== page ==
Then, I went to my psychiatrist, who sent me straight to a cardiologist.

By the time I visited the cardiology office, I had been hurting for over a month. I silently prayed for any diagnosis. I no longer cared about the result itself: I just wanted confirmation that this was not in my head.

When the cardiologist came in, I started nervously reading him two pages of meticulous notes that I’d brought with me, detailing my symptoms and the tests and diagnoses I’d been given so far. When he interrupted me, a spike of dread rose in my stomach.

“Can I read those, actually?” he asked and started copying them into my chart. That’s when I knew I was going to be okay.

I am an anxious, fat woman, and the onus fell on me to convince doctors that my symptoms were real

The diagnosis was pericarditis, which is when the sac of tissue around the heart (pericardium) becomes inflamed. My heart was fine, but the swollen pericardium, a result of my immune system reacting poorly from my double illness in September, caused friction in my chest, leading to the discomfort and other symptoms I’d been experiencing.

“Please be honest with me,” I said. “Does this have anything to do with my weight, or with anxiety?”

“No,” he said firmly. “If you had other heart conditions, maybe, but your heart is fine — just look at this perfect EKG. This was just bad luck.”

My pericarditis was just bad luck, but the month I spent undiagnosed and dismissed was the result of me being left to figure it out myself: to do the research and contend with harmful assumptions about my weight and anxiety, all in order to have a doctor give me the basic courtesy of believing that something is wrong in my body. Pericarditis can have serious complications if left untreated, and mine was left for five weeks.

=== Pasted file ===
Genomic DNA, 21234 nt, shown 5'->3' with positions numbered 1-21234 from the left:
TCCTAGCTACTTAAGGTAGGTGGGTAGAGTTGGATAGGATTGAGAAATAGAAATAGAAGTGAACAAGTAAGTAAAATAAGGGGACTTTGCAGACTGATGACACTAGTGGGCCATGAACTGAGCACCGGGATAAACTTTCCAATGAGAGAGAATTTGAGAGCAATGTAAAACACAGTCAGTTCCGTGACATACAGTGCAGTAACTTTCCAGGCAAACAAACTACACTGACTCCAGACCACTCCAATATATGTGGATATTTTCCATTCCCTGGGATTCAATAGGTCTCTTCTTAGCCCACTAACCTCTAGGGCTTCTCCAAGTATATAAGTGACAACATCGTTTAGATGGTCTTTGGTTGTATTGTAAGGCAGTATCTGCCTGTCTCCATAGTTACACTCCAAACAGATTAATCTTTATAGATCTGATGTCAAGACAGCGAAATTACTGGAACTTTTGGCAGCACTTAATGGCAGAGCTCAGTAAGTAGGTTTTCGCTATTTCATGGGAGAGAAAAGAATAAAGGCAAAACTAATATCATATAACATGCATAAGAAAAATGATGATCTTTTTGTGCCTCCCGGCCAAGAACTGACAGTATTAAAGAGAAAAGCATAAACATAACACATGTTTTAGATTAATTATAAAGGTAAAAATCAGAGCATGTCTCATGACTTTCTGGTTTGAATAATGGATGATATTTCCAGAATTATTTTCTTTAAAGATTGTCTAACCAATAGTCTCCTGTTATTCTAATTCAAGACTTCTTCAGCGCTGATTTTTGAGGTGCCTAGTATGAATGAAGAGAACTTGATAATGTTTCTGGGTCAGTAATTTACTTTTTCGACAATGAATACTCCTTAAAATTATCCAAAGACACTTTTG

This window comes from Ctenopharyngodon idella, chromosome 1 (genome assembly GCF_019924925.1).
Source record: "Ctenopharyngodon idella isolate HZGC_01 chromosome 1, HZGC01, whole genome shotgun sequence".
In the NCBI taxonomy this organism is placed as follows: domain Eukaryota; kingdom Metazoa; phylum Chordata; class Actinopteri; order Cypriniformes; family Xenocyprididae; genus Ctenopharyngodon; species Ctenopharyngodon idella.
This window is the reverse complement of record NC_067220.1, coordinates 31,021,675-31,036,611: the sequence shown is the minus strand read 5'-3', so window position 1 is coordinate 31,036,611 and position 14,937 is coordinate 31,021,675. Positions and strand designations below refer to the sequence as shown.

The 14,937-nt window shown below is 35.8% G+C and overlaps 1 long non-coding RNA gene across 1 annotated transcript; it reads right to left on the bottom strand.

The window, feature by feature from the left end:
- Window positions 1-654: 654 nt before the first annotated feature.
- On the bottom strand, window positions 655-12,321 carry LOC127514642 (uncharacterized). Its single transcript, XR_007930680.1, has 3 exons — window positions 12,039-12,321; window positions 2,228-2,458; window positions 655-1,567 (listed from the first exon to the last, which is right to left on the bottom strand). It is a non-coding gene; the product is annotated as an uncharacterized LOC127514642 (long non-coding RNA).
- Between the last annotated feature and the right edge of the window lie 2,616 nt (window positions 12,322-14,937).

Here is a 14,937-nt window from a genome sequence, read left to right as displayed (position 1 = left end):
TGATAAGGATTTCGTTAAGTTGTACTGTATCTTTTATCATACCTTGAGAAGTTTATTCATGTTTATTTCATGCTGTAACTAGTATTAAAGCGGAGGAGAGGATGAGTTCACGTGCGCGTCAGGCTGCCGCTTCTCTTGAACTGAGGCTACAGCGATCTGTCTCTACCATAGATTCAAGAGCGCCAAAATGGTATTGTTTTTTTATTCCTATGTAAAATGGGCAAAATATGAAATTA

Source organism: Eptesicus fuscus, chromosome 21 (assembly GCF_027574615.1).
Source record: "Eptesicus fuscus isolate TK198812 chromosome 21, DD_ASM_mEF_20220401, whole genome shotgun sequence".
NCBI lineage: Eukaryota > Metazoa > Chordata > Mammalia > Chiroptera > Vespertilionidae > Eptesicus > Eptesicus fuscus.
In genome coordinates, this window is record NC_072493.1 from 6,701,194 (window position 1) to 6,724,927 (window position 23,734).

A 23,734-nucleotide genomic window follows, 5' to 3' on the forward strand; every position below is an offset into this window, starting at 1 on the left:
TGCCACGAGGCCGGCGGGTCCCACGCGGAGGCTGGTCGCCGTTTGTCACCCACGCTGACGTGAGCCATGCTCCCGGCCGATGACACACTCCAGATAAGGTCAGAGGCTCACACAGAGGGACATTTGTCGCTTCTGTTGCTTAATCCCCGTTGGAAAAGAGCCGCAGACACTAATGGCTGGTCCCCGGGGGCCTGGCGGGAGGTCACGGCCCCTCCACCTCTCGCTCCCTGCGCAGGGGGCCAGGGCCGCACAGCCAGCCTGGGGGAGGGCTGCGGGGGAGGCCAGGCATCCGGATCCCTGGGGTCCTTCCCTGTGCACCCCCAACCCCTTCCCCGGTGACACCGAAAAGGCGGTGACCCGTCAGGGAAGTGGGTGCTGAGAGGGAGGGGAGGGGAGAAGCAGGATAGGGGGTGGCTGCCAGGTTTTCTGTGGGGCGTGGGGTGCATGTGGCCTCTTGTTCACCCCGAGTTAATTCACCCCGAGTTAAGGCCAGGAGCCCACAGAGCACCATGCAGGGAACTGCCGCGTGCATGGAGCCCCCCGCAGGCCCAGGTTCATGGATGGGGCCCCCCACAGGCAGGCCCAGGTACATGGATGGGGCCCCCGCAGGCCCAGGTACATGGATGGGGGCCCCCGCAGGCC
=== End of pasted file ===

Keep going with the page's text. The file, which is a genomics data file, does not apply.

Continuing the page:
I am an anxious, fat woman, and the onus fell on me to convince doctors that my symptoms were real, and not a result of my weight or mental health. But I did fight, and I got answers. I came out of the cardiologist’s office beaming, with a diagnosis and a prescription in my hand. Since November 2019, I’ve been taking colchicine and slowly healing, teaching myself to trust my body and recognise when the pericarditis is hitting me hard. I’ve also been channeling my anxieties and fears into researching the ways that the healthcare system fails women and other marginalised populations. I’ve been healing my pericarditis, and me, from the inside out.
Featured image is a black and white illustration of a fat woman, wearing a long-sleeve shirt and high-waisted skirt. Her right hand is resting on her chest, as if she’s in pain. There is an illustration of her heart that is coloured in red and pink, contrasting with the black and white figures, that appears on her left side and just next to her hand. On her left, a hand reaches out to offer her an apple; on her right, another hand offers her a phone with a relaxation app on it
Page last updated March 2021

Leah Rachel von Essen

Leah Rachel von Essen is an editor, writer, and book reviewer. She reviews genre-bending and fantastical fiction for Booklist, and writes regularly at Book Riot on topics including books in translation and the biases in mental health and medicine. Her blog, While Reading and Walking, features content focused on book recommendations, mental health, local bookstores, and travel, and has over 10,000 dedicated followers over several social media outlets. Leah lives on the South Side of Chicago with her book stacks and her cat Ms Nellie Bly. You can find her on Instagram at @whilereadingandwalking and on Twitter at @reading_while.